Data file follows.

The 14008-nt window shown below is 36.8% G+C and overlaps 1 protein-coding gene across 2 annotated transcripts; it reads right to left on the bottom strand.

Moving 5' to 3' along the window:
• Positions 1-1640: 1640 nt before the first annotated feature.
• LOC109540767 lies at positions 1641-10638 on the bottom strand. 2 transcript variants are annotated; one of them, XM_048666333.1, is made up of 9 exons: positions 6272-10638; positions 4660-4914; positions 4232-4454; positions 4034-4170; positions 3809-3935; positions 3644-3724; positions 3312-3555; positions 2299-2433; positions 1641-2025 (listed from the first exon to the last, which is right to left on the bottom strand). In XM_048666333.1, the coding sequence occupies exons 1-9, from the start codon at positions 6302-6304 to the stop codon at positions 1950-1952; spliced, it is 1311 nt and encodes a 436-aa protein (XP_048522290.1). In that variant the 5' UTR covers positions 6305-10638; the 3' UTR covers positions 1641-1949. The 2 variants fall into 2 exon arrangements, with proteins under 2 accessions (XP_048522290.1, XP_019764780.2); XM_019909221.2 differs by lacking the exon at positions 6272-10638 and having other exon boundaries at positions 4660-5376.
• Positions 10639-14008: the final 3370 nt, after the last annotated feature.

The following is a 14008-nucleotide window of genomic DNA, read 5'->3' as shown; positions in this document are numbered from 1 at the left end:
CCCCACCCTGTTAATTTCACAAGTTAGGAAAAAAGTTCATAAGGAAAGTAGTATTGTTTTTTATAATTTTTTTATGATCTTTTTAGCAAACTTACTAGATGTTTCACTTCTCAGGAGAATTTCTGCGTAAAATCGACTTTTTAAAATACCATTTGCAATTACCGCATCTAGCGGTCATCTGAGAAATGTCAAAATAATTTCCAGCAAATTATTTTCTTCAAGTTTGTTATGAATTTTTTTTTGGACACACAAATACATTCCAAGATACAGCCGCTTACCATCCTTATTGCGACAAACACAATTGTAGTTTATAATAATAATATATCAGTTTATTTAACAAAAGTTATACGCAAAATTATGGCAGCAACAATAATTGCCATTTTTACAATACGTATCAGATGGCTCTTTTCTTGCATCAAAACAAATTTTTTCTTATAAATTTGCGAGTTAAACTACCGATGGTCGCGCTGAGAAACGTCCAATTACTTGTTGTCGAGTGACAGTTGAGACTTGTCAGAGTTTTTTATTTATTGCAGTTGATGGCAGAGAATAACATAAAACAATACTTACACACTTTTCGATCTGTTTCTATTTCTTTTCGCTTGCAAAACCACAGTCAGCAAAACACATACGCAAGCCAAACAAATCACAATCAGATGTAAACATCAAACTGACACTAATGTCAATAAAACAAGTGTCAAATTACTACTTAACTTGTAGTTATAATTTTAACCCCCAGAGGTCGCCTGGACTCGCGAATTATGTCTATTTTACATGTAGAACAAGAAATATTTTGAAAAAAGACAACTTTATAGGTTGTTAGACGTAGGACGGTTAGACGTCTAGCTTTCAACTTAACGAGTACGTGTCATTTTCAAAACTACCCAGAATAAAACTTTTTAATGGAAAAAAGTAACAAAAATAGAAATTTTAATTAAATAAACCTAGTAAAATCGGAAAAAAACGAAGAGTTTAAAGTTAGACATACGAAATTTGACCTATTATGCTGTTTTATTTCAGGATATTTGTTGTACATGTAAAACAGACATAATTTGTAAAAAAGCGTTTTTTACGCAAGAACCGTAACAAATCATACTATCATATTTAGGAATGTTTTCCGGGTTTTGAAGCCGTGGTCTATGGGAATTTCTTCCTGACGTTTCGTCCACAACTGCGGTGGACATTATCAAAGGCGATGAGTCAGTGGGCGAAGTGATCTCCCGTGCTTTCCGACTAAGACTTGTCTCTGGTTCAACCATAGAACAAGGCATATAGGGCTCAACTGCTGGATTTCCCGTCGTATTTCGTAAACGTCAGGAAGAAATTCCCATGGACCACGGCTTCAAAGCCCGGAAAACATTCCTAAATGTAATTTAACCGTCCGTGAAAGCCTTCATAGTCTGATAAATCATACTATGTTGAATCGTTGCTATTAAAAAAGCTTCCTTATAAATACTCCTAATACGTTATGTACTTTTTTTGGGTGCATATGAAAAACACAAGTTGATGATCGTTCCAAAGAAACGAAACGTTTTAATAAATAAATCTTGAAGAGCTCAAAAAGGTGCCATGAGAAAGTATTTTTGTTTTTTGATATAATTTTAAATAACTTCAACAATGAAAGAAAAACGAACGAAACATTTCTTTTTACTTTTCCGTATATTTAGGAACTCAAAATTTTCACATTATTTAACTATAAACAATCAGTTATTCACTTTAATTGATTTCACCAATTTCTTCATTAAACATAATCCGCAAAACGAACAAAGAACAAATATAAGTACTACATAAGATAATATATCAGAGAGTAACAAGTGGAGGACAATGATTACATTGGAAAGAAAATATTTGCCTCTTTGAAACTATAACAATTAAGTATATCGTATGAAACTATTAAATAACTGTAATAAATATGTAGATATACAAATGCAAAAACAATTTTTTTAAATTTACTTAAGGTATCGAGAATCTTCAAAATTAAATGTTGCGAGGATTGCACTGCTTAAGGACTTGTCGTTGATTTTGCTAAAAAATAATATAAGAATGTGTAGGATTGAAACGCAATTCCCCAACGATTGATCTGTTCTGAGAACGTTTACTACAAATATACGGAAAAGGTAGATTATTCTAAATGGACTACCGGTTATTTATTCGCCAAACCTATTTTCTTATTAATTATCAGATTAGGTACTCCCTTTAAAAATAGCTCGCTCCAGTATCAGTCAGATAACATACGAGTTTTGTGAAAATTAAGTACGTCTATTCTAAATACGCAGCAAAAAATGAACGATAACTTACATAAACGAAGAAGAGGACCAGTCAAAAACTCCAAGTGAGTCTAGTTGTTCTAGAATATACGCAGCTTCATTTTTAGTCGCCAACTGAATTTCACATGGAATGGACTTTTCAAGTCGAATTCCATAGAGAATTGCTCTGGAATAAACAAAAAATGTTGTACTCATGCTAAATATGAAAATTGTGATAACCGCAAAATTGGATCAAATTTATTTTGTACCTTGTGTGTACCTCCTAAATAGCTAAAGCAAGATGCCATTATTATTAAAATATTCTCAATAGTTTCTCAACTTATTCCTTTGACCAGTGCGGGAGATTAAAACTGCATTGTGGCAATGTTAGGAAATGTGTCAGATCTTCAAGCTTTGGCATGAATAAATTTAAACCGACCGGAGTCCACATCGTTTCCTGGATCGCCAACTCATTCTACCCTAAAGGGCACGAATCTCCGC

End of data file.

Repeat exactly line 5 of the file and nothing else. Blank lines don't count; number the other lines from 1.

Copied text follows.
• Positions 10639-14008: the final 3370 nt, after the last annotated feature.